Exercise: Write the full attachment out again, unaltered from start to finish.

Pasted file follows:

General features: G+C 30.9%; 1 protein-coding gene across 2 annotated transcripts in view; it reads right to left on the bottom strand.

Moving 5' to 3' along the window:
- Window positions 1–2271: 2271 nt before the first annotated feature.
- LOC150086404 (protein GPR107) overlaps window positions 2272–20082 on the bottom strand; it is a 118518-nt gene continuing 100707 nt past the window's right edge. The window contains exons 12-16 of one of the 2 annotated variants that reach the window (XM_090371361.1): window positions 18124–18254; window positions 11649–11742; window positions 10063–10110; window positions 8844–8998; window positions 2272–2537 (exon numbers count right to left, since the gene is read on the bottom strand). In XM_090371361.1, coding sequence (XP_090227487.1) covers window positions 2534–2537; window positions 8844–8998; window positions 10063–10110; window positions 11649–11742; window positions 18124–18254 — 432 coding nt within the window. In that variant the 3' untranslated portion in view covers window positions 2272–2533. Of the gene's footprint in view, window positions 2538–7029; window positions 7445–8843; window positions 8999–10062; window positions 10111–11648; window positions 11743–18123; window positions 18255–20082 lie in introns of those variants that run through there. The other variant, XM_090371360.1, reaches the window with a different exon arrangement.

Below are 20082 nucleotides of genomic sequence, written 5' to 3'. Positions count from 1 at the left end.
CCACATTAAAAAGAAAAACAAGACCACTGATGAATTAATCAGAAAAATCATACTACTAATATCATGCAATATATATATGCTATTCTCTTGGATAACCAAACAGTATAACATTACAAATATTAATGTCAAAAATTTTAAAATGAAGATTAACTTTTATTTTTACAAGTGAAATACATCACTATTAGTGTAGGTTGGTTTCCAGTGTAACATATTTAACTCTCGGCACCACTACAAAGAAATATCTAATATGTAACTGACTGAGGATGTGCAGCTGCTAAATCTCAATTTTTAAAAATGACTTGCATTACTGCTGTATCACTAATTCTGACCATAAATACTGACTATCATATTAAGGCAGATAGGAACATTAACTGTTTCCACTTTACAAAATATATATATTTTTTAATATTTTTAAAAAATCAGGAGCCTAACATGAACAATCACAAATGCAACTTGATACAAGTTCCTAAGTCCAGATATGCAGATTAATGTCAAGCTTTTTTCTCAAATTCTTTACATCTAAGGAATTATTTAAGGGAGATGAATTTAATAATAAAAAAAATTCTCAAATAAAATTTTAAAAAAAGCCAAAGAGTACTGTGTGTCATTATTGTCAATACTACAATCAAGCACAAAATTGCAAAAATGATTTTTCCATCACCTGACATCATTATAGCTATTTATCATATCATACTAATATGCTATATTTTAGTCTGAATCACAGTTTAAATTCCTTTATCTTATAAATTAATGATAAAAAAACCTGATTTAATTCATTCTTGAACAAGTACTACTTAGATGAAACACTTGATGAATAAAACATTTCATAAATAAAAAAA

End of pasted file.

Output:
General features: G+C 30.9%; 1 protein-coding gene across 2 annotated transcripts in view; it reads right to left on the bottom strand.

Moving 5' to 3' along the window:
- Window positions 1–2271: 2271 nt before the first annotated feature.
- LOC150086404 (protein GPR107) overlaps window positions 2272–20082 on the bottom strand; it is a 118518-nt gene continuing 100707 nt past the window's right edge. The window contains exons 12-16 of one of the 2 annotated variants that reach the window (XM_090371361.1): window positions 18124–18254; window positions 11649–11742; window positions 10063–10110; window positions 8844–8998; window positions 2272–2537 (exon numbers count right to left, since the gene is read on the bottom strand). In XM_090371361.1, coding sequence (XP_090227487.1) covers window positions 2534–2537; window positions 8844–8998; window positions 10063–10110; window positions 11649–11742; window positions 18124–18254 — 432 coding nt within the window. In that variant the 3' untranslated portion in view covers window positions 2272–2533. Of the gene's footprint in view, window positions 2538–7029; window positions 7445–8843; window positions 8999–10062; window positions 10111–11648; window positions 11743–18123; window positions 18255–20082 lie in introns of those variants that run through there. The other variant, XM_090371360.1, reaches the window with a different exon arrangement.

Below are 20082 nucleotides of genomic sequence, written 5' to 3'. Positions count from 1 at the left end.
CCACATTAAAAAGAAAAACAAGACCACTGATGAATTAATCAGAAAAATCATACTACTAATATCATGCAATATATATATGCTATTCTCTTGGATAACCAAACAGTATAACATTACAAATATTAATGTCAAAAATTTTAAAATGAAGATTAACTTTTATTTTTACAAGTGAAATACATCACTATTAGTGTAGGTTGGTTTCCAGTGTAACATATTTAACTCTCGGCACCACTACAAAGAAATATCTAATATGTAACTGACTGAGGATGTGCAGCTGCTAAATCTCAATTTTTAAAAATGACTTGCATTACTGCTGTATCACTAATTCTGACCATAAATACTGACTATCATATTAAGGCAGATAGGAACATTAACTGTTTCCACTTTACAAAATATATATATTTTTTAATATTTTTAAAAAATCAGGAGCCTAACATGAACAATCACAAATGCAACTTGATACAAGTTCCTAAGTCCAGATATGCAGATTAATGTCAAGCTTTTTTCTCAAATTCTTTACATCTAAGGAATTATTTAAGGGAGATGAATTTAATAATAAAAAAAATTCTCAAATAAAATTTTAAAAAAAGCCAAAGAGTACTGTGTGTCATTATTGTCAATACTACAATCAAGCACAAAATTGCAAAAATGATTTTTCCATCACCTGACATCATTATAGCTATTTATCATATCATACTAATATGCTATATTTTAGTCTGAATCACAGTTTAAATTCCTTTATCTTATAAATTAATGATAAAAAAACCTGATTTAATTCATTCTTGAACAAGTACTACTTAGATGAAACACTTGATGAATAAAACATTTCATAAATAAAAAAA